posted by sbutler at 12:32 PM on August 19, 2011 [3 favorites]

You may also be interested in the different ways of representing the end of a line of text.
posted by exogenous at 12:35 PM on August 19, 2011

Best answer: ASCII is effectively a subset of UTF-8.

UTF-8 is an encoding for the Unicode character set, which is much larger than the ASCII character set: it has codes assigned for basically every writing system ever devised, including things like Chinese that have thousands of different characters.

But the UTF-8 encoding was specifically designed so that the representation of any Unicode character that's also in ASCII is the same as its usual ASCII representation.

So, any ASCII text file is also a UTF-8 text file. The reverse is not the case: a UTF-8 file full of Chinese characters, or even one that's completely in English but uses occasional accent marks (maybe it's about Pokémon), would not be ASCII.

(There's one thing that confuses the issue: a lot of older apps use some sort of "extended ASCII" and don't draw a firm distinction between this and standard ASCII. These extensions are 8-bit codes: they store each character in one byte, and use every bit of it. ASCII is a 7-bit code that simply doesn't use the high bit in the byte, and UTF-8 takes advantage of this by using that unused bit to indicate whether the remaining 7 bits are an ASCII character or part of a multi-byte Unicode encoding. So if you type the word "Pokémon" into an older text editor, and choose to "save as ASCII", you might wind up with something that isn't valid UTF-8. Newer apps will typically complain that the file can't be saved as ASCII and ask you what you want to do about it.)
posted by baf at 12:47 PM on August 19, 2011 [1 favorite]

Also note that, although UTF-8 covers the entire Unicode character set, it's really designed for text that's mostly ASCII, and can be inefficient for other things. To use Chinese as an example again, the most common Chinese characters take up 3 bytes in UTF-8, but only 2 in UTF-16, another Unicode encoding.
posted by baf at 1:05 PM on August 19, 2011

Best answer: how to prevent my documents from getting screwed up?

Any time a program examines data, it must know what encoding that data is in. Every time. Without exception. Documents get screwed up when this does not happen, either because the encoding was specified incorrectly, or because it wasn't specified at all and the program had to guess or assume or fall back on a default.

For example, a web server should specify the encoding of the document that it's sending to the browser, or failing that the document should internally specify its encoding (and hope that the browser is smart enough to be able to sniff the beginning part of the document to look for this crucial tidbit before starting to actually parse anything.) You get problems when this doesn't happen. "Text files", whatever that means, are particularly problematic because there is no metadata supplied with the file telling its encoding; it could be anything. The only way to prevent corruption is to know ahead of time what encoding was used to save the file before opening it. There are some shortcuts here like byte order marks, but they only apply for unicode encodings, and many problems arise from conversion between non-unicode and unicode encodings.

And just so it's clear, this is not "ASCII vs UTF8". There are more encodings than you can count -- run iconv -l | less for a decent list. For English text, the most common encodings you'll encounter are ASCII, ISO-8859-1, CP1252, and UTF-8. In all four of these encodings, standard things like (unaccented) letters and numbers are all the same byte values. And this is why it's so easy to get lazy and not worry about encoding, because a file that consists entirely of standard English letters, punctuation, and newlines will look identical in all four of those encodings, so it's tempting to just ignore the distinction. It's only when you start to encounter things like letters with accents/tildes/carons or currency symbols or fancy double quotes that these encodings diverge and suddenly you realize that there is a difference. Is the letter ñ one byte (0xf1 - ISO-8859-1, CP1252) or is it two bytes (0xC3 0xB1 - UTF-8 or 0xf1 0x00 - UTF-16LE or 0x00 0xf1 - UTF-16BE)? The only way to prevent data loss is to know what encoding every program expects/supports, and make sure they're always speaking the same thing.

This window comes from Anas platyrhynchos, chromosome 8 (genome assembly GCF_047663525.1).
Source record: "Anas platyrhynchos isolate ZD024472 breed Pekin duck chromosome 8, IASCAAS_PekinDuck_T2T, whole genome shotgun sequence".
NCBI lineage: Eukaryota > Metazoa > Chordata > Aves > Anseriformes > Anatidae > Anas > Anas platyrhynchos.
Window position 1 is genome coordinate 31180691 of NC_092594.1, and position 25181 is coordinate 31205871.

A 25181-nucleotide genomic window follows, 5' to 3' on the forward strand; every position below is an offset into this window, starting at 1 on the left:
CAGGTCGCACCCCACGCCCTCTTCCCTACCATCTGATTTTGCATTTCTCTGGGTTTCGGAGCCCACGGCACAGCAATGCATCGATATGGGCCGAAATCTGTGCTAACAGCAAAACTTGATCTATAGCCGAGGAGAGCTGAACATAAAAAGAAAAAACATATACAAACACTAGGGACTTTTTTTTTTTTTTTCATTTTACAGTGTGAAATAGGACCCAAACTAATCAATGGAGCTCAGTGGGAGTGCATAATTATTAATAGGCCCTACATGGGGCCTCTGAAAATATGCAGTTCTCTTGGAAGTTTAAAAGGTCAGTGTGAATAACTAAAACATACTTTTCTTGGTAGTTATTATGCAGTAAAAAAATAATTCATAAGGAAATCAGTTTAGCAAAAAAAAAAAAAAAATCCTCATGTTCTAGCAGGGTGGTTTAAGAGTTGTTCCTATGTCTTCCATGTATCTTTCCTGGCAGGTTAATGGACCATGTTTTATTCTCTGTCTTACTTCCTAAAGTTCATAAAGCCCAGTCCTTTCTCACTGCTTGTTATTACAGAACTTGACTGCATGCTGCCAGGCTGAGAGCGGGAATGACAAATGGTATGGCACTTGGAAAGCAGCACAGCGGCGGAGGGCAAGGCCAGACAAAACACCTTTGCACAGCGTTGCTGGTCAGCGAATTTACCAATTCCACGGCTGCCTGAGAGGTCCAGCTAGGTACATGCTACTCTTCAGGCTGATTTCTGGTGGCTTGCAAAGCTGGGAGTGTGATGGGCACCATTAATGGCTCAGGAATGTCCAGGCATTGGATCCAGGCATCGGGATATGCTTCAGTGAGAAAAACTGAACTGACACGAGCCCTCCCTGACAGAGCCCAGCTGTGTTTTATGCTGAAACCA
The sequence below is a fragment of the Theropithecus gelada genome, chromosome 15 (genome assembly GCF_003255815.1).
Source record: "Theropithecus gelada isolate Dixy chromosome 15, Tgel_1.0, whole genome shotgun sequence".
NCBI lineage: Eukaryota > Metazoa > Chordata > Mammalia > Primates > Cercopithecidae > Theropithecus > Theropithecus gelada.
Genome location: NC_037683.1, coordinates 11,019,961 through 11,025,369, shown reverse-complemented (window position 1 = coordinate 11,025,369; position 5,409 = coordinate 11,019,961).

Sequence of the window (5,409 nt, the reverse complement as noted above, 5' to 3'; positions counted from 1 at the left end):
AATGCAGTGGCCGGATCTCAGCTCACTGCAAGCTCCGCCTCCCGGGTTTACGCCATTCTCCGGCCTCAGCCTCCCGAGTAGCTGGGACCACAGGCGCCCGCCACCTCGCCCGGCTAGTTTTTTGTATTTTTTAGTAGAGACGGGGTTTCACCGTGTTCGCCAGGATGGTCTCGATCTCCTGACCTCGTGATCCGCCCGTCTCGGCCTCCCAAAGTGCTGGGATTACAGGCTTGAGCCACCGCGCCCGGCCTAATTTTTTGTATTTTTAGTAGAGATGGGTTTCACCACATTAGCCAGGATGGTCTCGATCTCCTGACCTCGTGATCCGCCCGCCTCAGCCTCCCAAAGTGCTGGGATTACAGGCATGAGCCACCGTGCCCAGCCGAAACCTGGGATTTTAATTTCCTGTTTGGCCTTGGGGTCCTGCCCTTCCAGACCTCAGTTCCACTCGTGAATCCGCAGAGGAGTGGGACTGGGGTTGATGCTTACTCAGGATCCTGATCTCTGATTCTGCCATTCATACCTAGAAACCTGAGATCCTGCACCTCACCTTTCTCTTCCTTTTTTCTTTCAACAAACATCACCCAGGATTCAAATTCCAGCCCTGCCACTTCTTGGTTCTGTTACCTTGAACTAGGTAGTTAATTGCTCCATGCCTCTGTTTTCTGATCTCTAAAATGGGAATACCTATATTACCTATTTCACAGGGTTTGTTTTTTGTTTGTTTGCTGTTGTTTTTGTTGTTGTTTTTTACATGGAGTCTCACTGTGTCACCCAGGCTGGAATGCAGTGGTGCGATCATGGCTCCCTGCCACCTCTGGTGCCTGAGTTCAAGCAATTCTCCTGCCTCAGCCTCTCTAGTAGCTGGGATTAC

posted by Rhomboid at 3:14 PM on August 19, 2011

Even more simply: every character in a computer is represented as a number. We know that because computers only know numbers. So when you save a file, what really goes into the computer is this (skipping the binary step):

002 012 023 127 012 054 063 079 083 047

So as a computer reads a file, it just sees that string of different numbers. In order to convert those numbers into letters, question marks or actual numbers, it needs to know what rules were used to convert the original letters into numbers. ASCII, EBDIC, UTF, etc, are those different types of schemes. When I type an "a" or a period or a ®, the computer sees my keystroke, knows what I'm trying to say, and records the correct number. As long as the computer on the other end has some way of knowing what scheme my computer used to translate the characters into numbers, what went in comes back out again.

So, the most important thing is to pick one and use it consistently and remember which choice you made.
posted by gjc at 5:09 PM on August 19, 2011

Nth-ing the Joel On Software article that introp posted at the very top. I remember reading that a few years ago and finally understanding the importance of those character encoding clauses in HTML docs.

glc, I think you need to read that, to get an understanding of why this is actually a complicated question. There's nothing wrong with your answer, but I think it was aiming too low.
posted by intermod at 8:02 PM on August 19, 2011